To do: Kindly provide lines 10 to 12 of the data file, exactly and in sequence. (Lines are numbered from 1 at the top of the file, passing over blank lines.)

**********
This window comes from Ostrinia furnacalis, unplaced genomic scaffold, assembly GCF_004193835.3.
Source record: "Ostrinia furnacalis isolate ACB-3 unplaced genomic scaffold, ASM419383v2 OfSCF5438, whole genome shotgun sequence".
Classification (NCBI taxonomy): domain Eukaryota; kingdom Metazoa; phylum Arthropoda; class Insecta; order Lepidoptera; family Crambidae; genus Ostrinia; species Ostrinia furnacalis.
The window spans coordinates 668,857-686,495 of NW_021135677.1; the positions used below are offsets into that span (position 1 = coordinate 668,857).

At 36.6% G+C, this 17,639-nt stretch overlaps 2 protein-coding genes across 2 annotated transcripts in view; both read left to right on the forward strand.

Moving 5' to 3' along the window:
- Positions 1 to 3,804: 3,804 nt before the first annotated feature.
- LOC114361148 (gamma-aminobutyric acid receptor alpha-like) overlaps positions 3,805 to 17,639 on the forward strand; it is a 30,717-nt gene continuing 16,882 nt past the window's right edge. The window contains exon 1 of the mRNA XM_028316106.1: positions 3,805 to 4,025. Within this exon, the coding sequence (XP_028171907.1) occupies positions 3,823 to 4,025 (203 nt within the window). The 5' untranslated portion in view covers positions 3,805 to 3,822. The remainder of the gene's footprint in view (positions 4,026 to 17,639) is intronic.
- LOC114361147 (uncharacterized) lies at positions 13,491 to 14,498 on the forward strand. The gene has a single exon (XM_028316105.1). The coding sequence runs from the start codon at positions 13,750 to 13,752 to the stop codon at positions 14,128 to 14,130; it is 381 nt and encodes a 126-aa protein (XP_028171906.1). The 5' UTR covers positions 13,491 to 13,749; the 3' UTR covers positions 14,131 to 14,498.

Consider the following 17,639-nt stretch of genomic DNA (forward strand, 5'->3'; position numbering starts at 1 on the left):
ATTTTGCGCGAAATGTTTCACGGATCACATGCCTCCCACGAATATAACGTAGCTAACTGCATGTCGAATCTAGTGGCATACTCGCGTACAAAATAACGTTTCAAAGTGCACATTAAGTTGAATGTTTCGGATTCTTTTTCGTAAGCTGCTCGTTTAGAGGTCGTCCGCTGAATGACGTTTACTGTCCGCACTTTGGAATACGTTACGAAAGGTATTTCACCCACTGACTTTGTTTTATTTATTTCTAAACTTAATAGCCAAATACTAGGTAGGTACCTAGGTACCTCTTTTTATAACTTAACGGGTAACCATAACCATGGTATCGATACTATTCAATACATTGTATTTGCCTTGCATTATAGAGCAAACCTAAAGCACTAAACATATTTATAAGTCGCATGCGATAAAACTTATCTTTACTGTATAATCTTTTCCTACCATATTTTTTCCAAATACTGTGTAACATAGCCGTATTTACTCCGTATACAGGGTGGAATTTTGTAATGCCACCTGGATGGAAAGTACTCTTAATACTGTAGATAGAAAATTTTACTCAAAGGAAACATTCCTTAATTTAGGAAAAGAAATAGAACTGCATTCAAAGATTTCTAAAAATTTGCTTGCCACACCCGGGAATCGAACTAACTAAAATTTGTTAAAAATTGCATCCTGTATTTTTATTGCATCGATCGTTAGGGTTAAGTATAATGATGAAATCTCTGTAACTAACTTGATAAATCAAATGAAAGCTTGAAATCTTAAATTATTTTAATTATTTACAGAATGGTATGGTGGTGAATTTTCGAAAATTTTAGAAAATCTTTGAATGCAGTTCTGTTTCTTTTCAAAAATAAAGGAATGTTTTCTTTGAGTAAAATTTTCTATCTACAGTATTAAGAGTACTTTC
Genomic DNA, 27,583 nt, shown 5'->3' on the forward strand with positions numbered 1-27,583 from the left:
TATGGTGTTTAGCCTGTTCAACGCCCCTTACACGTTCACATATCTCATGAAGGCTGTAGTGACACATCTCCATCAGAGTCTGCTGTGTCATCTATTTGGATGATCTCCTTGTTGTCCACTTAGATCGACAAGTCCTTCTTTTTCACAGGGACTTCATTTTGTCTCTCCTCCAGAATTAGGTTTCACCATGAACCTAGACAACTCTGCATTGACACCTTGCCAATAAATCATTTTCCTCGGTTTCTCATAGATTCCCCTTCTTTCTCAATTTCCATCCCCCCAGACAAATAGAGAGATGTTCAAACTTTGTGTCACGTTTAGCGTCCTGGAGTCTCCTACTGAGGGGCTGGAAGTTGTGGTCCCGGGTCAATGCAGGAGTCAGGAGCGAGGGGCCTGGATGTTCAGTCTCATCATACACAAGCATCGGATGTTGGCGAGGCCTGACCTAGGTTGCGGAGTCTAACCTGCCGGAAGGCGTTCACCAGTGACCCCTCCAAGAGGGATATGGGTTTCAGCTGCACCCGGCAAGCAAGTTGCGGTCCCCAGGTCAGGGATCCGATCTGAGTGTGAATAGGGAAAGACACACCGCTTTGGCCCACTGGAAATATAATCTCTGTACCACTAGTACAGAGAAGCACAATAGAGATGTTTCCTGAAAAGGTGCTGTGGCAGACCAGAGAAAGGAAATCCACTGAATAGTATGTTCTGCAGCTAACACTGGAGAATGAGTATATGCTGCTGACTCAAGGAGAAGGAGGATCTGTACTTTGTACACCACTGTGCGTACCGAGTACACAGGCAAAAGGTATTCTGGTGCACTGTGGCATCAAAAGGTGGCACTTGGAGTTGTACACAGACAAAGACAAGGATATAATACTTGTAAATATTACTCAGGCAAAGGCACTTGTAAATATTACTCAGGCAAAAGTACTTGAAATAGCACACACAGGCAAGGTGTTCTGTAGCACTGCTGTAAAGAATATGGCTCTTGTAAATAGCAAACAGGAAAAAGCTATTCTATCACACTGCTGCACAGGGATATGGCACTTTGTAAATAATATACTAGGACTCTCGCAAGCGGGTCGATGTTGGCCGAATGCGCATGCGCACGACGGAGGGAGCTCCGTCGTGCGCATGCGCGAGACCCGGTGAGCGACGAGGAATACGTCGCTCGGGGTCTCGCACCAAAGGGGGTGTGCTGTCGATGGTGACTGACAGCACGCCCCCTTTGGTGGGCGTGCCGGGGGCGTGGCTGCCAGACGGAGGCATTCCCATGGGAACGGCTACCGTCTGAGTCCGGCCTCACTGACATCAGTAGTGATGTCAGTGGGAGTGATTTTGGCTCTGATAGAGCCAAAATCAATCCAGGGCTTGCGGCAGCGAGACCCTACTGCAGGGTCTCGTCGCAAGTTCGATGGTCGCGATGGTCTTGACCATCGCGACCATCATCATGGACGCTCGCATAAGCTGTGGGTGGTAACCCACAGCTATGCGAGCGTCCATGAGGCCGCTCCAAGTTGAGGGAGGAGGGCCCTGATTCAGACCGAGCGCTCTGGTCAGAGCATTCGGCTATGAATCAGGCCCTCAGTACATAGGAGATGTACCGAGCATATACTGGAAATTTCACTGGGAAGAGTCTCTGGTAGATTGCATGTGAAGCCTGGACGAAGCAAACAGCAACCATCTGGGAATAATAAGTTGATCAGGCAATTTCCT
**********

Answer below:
Consider the following 17,639-nt stretch of genomic DNA (forward strand, 5'->3'; position numbering starts at 1 on the left):
ATTTTGCGCGAAATGTTTCACGGATCACATGCCTCCCACGAATATAACGTAGCTAACTGCATGTCGAATCTAGTGGCATACTCGCGTACAAAATAACGTTTCAAAGTGCACATTAAGTTGAATGTTTCGGATTCTTTTTCGTAAGCTGCTCGTTTAGAGGTCGTCCGCTGAATGACGTTTACTGTCCGCACTTTGGAATACGTTACGAAAGGTATTTCACCCACTGACTTTGTTTTATTTATTTCTAAACTTAATAGCCAAATACTAGGTAGGTACCTAGGTACCTCTTTTTATAACTTAACGGGTAACCATAACCATGGTATCGATACTATTCAATACATTGTATTTGCCTTGCATTATAGAGCAAACCTAAAGCACTAAACATATTTATAAGTCGCATGCGATAAAACTTATCTTTACTGTATAATCTTTTCCTACCATATTTTTTCCAAATACTGTGTAACATAGCCGTATTTACTCCGTATACAGGGTGGAATTTTGTAATGCCACCTGGATGGAAAGTACTCTTAATACTGTAGATAGAAAATTTTACTCAAAGGAAACATTCCTTAATTTAGGAAAAGAAATAGAACTGCATTCAAAGATTTCTAAAAATTTGCTTGCCACACCCGGGAATCGAACTAACTAAAATTTGTTAAAAATTGCATCCTGTATTTTTATTGCATCGATCGTTAGGGTTAAGTATAATGATGAAATCTCTGTAACTAACTTGATAAATCAAATGAAAGCTTGAAATCTTAAATTATTTTAATTATTTACAGAATGGTATGGTGGTGAATTTTCGAAAATTTTAGAAAATCTTTGAATGCAGTTCTGTTTCTTTTCAAAAATAAAGGAATGTTTTCTTTGAGTAAAATTTTCTATCTACAGTATTAAGAGTACTTTC
Genomic DNA, 27,583 nt, shown 5'->3' on the forward strand with positions numbered 1-27,583 from the left: